Effective housing policy should foster a ladder of opportunity, where government policies help people at each rung and facilitate their ability to advance. But the ladder we have today has multiple rungs missing, others spaced too far apart, and many rungs only accessible to certain people or communities.
Today, the Terner Center has published our proposed framework to reform the way the federal government structures housing investment and regulatory oversight: Building a Better Ladder of Housing Opportunity in the United States.
The beginning of the new Biden administration is an opportunity to lay the foundation for systemic reform to create a housing system that makes good on the 1949 Housing Act’s promise of “safe and affordable housing for all.” Our framework identifies how to improve the federal government’s approach to housing policy as well as the role of housing in achieving other goals, such as responding to the COVID-19 pandemic, stimulating an economic recovery, redressing racial inequities, and confronting climate change.
Our proposal addresses three core objectives:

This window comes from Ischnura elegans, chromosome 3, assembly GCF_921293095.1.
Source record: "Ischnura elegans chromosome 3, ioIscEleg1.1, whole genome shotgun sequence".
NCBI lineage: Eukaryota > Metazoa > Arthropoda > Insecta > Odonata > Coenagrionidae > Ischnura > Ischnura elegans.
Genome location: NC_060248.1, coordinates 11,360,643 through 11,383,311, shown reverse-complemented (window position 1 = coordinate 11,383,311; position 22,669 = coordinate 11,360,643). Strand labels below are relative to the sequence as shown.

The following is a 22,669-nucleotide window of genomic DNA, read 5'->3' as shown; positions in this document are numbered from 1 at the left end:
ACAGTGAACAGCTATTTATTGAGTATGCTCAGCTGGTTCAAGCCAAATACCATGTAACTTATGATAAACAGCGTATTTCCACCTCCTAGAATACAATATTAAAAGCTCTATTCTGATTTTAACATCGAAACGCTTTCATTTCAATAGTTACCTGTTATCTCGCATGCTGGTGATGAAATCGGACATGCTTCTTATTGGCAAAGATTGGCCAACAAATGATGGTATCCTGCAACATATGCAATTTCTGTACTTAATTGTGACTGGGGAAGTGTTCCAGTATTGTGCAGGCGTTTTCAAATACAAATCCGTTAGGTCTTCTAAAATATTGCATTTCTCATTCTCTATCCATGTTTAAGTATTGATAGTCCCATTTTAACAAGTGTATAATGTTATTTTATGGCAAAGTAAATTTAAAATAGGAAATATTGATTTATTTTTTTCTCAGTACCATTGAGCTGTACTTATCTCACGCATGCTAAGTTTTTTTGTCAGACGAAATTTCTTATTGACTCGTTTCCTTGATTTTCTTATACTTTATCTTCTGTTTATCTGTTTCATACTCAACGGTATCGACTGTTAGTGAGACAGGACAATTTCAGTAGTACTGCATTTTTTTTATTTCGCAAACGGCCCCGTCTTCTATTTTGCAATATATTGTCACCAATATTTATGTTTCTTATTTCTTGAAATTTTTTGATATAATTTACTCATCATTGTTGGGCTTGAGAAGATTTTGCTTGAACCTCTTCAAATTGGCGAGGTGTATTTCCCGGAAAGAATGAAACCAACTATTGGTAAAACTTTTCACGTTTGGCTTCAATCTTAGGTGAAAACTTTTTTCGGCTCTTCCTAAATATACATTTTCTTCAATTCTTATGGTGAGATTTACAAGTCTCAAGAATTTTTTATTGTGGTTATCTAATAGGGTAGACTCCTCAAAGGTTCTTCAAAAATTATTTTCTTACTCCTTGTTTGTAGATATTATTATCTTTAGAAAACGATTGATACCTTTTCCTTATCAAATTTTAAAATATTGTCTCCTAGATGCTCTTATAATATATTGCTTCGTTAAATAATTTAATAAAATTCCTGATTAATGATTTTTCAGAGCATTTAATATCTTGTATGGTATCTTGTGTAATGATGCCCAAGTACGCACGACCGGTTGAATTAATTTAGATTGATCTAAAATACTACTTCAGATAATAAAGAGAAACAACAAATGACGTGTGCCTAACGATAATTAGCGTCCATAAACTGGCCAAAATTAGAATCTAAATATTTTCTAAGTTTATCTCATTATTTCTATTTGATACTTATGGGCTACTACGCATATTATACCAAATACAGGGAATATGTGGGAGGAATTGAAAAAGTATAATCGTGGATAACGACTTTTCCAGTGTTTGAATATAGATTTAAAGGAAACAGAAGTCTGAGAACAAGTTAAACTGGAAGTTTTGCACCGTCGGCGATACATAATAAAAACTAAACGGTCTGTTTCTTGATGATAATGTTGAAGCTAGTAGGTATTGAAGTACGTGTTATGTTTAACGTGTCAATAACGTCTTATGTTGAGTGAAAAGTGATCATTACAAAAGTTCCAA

- Right sizing and better targeting subsidies directly to households,
- Expanding and harmonizing housing supply-oriented resources and tools to support increased production and a broader array of housing choices, and
- Strengthening incentives and accountability for localities and private market actors to ensure they are advancing fair housing, rooting out systemic racism, and supporting climate resilience.
This framework will tee up further discussion and research on reforms to federal housing policy that we will be rolling out over the spring and summer of 2021. We welcome your questions and feedback, and look forward to continuing the conversation around building a system that better serves the country’s housing needs.